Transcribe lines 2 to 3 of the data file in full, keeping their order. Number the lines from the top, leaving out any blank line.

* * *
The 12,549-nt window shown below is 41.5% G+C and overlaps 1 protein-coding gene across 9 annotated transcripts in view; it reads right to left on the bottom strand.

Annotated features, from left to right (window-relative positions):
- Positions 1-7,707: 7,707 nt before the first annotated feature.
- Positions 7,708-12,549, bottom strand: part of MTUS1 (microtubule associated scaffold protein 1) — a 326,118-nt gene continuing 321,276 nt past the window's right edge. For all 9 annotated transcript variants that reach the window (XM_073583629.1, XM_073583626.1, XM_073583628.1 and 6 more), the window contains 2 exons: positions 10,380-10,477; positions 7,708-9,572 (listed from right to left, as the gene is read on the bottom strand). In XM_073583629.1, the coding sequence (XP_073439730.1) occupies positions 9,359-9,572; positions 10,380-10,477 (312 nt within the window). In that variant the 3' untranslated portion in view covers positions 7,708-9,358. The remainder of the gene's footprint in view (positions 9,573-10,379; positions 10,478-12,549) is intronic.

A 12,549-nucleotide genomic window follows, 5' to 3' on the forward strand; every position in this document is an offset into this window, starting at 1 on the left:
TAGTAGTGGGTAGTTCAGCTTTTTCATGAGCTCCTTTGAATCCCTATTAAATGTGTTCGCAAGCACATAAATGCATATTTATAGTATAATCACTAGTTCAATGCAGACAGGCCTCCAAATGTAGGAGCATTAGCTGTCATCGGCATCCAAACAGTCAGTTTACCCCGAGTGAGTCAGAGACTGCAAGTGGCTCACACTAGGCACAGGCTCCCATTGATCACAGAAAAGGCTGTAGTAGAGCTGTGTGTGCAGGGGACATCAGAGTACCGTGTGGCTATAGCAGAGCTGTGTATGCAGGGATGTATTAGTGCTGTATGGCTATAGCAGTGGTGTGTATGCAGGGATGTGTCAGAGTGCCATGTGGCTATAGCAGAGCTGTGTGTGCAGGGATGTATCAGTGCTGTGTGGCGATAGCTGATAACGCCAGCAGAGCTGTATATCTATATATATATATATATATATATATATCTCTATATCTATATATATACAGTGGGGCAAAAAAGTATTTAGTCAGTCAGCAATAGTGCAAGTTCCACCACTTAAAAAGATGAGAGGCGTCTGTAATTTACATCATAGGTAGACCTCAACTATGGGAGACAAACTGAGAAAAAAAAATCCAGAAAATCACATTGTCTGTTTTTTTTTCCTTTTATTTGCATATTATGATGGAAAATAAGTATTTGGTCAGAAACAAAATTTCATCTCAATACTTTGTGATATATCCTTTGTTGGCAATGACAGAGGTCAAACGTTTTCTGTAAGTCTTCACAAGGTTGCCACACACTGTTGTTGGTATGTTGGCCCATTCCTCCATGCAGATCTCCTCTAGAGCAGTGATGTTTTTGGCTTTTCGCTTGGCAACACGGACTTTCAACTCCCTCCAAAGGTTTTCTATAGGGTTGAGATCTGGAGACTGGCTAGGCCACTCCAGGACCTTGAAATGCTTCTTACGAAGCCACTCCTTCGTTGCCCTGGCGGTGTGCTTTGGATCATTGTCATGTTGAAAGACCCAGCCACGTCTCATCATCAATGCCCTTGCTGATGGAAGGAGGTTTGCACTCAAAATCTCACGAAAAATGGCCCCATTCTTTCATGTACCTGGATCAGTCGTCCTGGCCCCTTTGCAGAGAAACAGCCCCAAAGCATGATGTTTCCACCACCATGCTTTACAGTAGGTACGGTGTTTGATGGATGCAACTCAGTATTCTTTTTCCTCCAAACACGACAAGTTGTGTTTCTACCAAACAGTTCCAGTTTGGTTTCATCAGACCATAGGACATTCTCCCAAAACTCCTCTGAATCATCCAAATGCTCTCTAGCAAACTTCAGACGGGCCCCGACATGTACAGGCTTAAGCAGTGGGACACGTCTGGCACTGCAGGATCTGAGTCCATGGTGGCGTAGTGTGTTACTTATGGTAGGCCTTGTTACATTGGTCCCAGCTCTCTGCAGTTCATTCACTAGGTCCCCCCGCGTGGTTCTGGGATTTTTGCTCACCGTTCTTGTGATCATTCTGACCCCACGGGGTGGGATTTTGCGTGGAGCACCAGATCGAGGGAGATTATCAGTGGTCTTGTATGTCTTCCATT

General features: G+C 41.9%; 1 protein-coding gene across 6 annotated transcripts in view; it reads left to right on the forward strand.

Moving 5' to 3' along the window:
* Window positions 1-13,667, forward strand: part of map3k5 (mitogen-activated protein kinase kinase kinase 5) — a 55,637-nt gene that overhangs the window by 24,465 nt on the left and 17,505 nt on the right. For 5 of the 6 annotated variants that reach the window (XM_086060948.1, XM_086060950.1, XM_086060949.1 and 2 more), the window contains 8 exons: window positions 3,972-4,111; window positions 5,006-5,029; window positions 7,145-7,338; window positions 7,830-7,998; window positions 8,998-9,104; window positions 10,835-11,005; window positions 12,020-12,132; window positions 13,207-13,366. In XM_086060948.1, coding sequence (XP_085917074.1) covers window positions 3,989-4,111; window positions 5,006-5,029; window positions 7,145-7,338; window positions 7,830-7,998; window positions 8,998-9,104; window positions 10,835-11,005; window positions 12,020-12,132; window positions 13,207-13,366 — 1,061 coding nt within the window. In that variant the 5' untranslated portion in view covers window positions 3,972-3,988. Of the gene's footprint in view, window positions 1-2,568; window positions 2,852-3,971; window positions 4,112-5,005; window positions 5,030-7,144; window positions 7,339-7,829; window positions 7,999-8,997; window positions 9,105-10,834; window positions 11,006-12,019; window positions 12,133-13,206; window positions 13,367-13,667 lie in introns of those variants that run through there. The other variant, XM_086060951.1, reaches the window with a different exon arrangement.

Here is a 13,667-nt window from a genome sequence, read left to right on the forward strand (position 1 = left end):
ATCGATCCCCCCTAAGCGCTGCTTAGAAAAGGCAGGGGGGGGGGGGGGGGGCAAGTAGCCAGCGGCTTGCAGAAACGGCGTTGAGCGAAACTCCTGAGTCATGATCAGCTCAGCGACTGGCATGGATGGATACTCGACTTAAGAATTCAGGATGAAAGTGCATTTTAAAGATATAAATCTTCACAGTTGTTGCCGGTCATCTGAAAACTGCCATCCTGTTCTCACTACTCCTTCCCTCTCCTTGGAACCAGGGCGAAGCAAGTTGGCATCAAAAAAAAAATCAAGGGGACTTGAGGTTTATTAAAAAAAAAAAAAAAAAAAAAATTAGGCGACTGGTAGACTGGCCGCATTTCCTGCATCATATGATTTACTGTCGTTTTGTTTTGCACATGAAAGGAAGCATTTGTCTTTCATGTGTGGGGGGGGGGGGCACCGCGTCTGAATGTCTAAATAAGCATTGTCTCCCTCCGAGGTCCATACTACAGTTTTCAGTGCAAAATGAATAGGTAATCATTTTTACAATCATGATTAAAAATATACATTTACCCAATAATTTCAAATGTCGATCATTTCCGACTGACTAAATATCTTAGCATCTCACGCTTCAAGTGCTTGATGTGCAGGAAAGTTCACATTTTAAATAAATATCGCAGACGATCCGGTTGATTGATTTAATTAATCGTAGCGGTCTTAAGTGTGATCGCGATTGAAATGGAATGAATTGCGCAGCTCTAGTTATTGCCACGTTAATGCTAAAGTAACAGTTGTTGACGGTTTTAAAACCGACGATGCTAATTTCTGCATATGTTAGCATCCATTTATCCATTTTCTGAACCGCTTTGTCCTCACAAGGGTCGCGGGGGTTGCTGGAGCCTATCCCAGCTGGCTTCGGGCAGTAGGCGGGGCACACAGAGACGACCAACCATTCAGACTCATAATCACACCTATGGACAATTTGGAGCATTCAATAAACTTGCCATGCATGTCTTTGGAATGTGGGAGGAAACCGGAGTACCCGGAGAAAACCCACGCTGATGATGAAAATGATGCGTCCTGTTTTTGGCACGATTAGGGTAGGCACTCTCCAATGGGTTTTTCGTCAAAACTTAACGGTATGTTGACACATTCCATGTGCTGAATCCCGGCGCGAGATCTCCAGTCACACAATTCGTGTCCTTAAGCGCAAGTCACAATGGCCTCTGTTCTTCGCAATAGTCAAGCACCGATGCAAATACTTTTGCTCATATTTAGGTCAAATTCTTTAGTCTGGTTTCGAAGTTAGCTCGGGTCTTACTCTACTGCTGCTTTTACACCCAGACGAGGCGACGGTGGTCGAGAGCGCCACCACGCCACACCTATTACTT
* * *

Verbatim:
Annotated features, from left to right (window-relative positions):
- Positions 1-7,707: 7,707 nt before the first annotated feature.